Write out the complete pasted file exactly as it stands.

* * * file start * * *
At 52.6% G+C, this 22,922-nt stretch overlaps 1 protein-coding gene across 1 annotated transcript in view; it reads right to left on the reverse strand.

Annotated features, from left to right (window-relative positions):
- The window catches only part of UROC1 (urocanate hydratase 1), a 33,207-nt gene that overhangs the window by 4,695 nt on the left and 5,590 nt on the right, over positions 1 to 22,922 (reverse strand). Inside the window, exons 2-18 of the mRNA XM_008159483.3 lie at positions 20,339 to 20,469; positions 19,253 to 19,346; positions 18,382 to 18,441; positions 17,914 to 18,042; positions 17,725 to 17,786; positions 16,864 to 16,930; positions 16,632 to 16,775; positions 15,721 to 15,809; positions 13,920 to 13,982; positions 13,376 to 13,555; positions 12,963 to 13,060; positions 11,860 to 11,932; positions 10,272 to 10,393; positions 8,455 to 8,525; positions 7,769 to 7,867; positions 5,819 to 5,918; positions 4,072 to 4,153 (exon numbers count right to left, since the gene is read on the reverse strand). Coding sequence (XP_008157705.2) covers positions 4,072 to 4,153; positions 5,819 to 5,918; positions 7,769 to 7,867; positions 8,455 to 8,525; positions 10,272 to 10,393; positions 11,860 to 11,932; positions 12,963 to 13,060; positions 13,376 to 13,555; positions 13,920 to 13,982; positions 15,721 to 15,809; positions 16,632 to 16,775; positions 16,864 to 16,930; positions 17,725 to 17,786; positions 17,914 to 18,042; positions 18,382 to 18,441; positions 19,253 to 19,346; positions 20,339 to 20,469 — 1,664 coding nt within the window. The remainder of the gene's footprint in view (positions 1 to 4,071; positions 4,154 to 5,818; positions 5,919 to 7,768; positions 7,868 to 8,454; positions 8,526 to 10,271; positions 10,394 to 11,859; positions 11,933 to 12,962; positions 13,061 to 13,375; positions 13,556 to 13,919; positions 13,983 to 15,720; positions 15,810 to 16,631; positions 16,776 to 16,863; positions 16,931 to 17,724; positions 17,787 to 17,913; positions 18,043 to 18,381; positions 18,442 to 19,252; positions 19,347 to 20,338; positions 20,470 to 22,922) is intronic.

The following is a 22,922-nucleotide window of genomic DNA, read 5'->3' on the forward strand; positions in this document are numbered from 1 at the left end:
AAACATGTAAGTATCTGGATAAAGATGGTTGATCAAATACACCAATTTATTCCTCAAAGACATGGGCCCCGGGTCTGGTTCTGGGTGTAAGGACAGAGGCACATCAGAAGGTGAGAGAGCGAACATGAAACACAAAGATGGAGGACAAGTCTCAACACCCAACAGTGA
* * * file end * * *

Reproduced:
At 52.6% G+C, this 22,922-nt stretch overlaps 1 protein-coding gene across 1 annotated transcript in view; it reads right to left on the reverse strand.

Annotated features, from left to right (window-relative positions):
- The window catches only part of UROC1 (urocanate hydratase 1), a 33,207-nt gene that overhangs the window by 4,695 nt on the left and 5,590 nt on the right, over positions 1 to 22,922 (reverse strand). Inside the window, exons 2-18 of the mRNA XM_008159483.3 lie at positions 20,339 to 20,469; positions 19,253 to 19,346; positions 18,382 to 18,441; positions 17,914 to 18,042; positions 17,725 to 17,786; positions 16,864 to 16,930; positions 16,632 to 16,775; positions 15,721 to 15,809; positions 13,920 to 13,982; positions 13,376 to 13,555; positions 12,963 to 13,060; positions 11,860 to 11,932; positions 10,272 to 10,393; positions 8,455 to 8,525; positions 7,769 to 7,867; positions 5,819 to 5,918; positions 4,072 to 4,153 (exon numbers count right to left, since the gene is read on the reverse strand). Coding sequence (XP_008157705.2) covers positions 4,072 to 4,153; positions 5,819 to 5,918; positions 7,769 to 7,867; positions 8,455 to 8,525; positions 10,272 to 10,393; positions 11,860 to 11,932; positions 12,963 to 13,060; positions 13,376 to 13,555; positions 13,920 to 13,982; positions 15,721 to 15,809; positions 16,632 to 16,775; positions 16,864 to 16,930; positions 17,725 to 17,786; positions 17,914 to 18,042; positions 18,382 to 18,441; positions 19,253 to 19,346; positions 20,339 to 20,469 — 1,664 coding nt within the window. The remainder of the gene's footprint in view (positions 1 to 4,071; positions 4,154 to 5,818; positions 5,919 to 7,768; positions 7,868 to 8,454; positions 8,526 to 10,271; positions 10,394 to 11,859; positions 11,933 to 12,962; positions 13,061 to 13,375; positions 13,556 to 13,919; positions 13,983 to 15,720; positions 15,810 to 16,631; positions 16,776 to 16,863; positions 16,931 to 17,724; positions 17,787 to 17,913; positions 18,043 to 18,381; positions 18,442 to 19,252; positions 19,347 to 20,338; positions 20,470 to 22,922) is intronic.

The following is a 22,922-nucleotide window of genomic DNA, read 5'->3' on the forward strand; positions in this document are numbered from 1 at the left end:
AAACATGTAAGTATCTGGATAAAGATGGTTGATCAAATACACCAATTTATTCCTCAAAGACATGGGCCCCGGGTCTGGTTCTGGGTGTAAGGACAGAGGCACATCAGAAGGTGAGAGAGCGAACATGAAACACAAAGATGGAGGACAAGTCTCAACACCCAACAGTGA